An Introduction to Biblical Theology This is an introduction to the study of the Bible, written from the standpoint of the biblical theology of the Eastern Orthodox Church. The book contains a careful and thorough survey and discussion of the content and meaning of the Bible.
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2 of 2 people found the following review helpful
Glad to see this avaiable again!17 Aug. 2013
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The best short book of its type ever written, and as a teacher I've tried lots of books on Bible introduction. I hope it stays in print so that I can assign it to my students. Chapters on Prophecy and Gospel of John are exceptional.
6 of 9 people found the following review helpful
Except for the front matter, basically indistinguishable from any other guide to the Bible from any other press8 Oct. 2008
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George Cronk's THE MESSAGE OF THE BIBLE: An Orthodox Christian Perspective was published by St. Vladimir's Seminary Press in 1982. The author, a college teacher of philosophy and comparative religion, sought to provide an introduction to the Scriptures that would reflect the role they play in the entirety of Orthodox tradition. In his introduction, Cronk makes clear that in the Orthodox Church, the reading of Scripture must be influenced by the life of the Church--the Church after all existed before the Bible. This is an important point to grasp for the American Protestant converts for whom Cronk was writing. Cronk also makes clear that the Orthodox Church does not take a literal reading of Scripture like those who believe in, say, a literal six-day creation. Rather, the contents of the Bible contain all that is spiritually true in the context of ancient storytelling.
After the introduction, however, Cronk's book becomes very generic, with little Orthodox content in it. He describes the construction of the Bible: Old Testament laws and history, wisdom literature and prophets, New Testament gospels, Pauline epistles, catholic epistles and Relevation. But this is all in the most elementary and "non-denominational" terms. The book could have lived up to its title had it actually talked more of the meaning of certain key passages in the life of the Orthodox Church. The burning bush has often been seen in the Orthodox Church as prefiguring the life of the Theotokos, and this has influenced iconography, but Cronk doesn't discuss this. Nor does he speak of the three angels whom Abraham served at the oak of Mamre, who are seen to represent the Father, Son and Holy Spirit and who inspired one of the greatest of all icons, the Holy Trinity of St. Andrei Rublev.
As a basic introduction to the organization and content of the Bible, Cronk's book works. However, there was such a wasted opportunity to explain the meaning of the Bible in the fullness of Orthodox tradition.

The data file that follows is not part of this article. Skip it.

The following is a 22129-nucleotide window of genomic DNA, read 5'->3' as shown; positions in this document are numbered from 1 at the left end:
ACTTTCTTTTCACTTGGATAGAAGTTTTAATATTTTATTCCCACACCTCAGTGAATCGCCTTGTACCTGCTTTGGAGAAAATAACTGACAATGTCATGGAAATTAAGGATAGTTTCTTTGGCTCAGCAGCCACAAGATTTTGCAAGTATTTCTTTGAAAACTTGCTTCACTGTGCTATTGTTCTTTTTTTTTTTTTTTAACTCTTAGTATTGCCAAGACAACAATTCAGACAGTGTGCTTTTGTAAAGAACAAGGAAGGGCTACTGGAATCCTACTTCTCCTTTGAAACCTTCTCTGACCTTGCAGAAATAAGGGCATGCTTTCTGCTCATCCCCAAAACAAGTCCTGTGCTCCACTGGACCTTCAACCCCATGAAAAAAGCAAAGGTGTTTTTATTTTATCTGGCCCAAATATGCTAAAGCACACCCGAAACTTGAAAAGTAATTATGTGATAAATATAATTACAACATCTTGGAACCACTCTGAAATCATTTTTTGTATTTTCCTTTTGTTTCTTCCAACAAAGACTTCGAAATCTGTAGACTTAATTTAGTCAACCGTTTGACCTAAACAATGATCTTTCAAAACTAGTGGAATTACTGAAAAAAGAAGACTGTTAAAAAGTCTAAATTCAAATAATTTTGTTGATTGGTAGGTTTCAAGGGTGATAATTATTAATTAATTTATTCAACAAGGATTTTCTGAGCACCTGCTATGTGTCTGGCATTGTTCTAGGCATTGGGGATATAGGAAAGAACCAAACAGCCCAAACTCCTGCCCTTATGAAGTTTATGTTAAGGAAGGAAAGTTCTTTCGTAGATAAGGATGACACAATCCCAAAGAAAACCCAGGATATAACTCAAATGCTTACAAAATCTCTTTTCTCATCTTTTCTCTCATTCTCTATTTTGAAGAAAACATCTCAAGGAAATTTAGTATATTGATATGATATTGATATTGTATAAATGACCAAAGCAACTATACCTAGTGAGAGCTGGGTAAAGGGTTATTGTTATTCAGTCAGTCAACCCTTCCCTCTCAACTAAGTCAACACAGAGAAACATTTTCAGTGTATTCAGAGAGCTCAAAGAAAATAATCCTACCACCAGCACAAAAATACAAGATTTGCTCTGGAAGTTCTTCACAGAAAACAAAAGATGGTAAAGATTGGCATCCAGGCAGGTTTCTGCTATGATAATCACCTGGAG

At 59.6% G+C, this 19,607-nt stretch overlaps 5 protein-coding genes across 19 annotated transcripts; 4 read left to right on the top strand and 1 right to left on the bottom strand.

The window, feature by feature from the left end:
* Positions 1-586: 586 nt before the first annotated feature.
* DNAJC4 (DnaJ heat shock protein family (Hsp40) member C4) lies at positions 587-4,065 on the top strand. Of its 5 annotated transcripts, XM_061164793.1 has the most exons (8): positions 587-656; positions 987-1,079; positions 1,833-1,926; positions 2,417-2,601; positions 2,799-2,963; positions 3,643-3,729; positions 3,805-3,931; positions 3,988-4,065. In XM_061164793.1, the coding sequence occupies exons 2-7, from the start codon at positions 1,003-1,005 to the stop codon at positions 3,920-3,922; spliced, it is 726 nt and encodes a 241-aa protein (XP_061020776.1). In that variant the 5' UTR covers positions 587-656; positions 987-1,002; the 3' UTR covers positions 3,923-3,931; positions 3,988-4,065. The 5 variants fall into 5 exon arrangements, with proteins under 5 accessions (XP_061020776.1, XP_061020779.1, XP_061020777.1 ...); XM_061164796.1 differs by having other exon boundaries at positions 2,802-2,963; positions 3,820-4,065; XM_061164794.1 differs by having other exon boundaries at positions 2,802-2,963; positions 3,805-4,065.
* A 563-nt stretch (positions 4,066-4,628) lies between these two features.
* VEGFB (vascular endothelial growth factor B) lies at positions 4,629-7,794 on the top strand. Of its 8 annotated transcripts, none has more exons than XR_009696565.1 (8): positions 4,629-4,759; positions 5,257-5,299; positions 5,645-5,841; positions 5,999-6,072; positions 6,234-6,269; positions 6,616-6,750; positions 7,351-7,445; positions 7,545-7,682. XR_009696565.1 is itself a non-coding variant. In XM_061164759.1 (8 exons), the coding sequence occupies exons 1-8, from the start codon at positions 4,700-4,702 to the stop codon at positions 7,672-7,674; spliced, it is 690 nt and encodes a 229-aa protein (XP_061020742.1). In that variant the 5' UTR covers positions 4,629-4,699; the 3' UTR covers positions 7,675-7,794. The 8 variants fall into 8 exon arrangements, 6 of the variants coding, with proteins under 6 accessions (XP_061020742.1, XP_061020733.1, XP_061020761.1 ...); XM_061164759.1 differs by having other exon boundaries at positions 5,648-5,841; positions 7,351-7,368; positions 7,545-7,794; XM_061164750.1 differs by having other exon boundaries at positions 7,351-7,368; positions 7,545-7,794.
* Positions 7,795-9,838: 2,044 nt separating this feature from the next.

1 of 5 people found the following review helpful
Caveat11 May 2010
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If you prefer a mixture of traditional Orthodox (and orthodox) teaching of the Scripture and what appears to be a touch of modernism and deconstructionism, then this may be your book. It turned out not to be mine. In dealing with Old Testament material in particular, Cronk is fond of making sure his audience is aware that ancient accounts of the Flood, for example, have been reworked from "legends" now for the purposes of interpreting the events of Noah and his experiences. Regardless of Cronk's intention, the way this is presented it has the feel of a palpable design to persuade readers of Genesis much as a rhetorician develops a shaky argument. At best, such passages are murky. It is not clear exactly where Cronk wants to go on these occasions in his book. When he says we should not look for a scientific account of Genesis, does he mean not look for accuracy? He agrees with modern scientists who say the Flood only had a local effect, not covering "the world". Okay, perhaps, but what's the point? Why go there? There are other reputable scientists who find evidence all over the world of a global deluge at about the time Moses recalls. If he meant by "science", "fundamentalism" and "literalist" reading of the Bible with no historical and poetic sense of life, then that is a credible and common observation. But he insists that we understand what is written in Genesis be understood as "legend" (how is he using this word?), and that we also understood such figures as the Ark as "symbol". It is not always clear to me that this is a typological reading in the tradition of the Early Fathers, and beyond. It is only after the fact, we can see that the Ark is a divine icon of Christ and His Church. You cannot cast a shadow of a doubt on the truth of first the literal meaning before you can have the typological understanding. The benefit of the doubt should always go to the author, like Cronk, who has impressive credentials and experience in reading texts. Perhaps one can say, well, maybe it's just a matter of semantics. Right. And semantics are important. Very.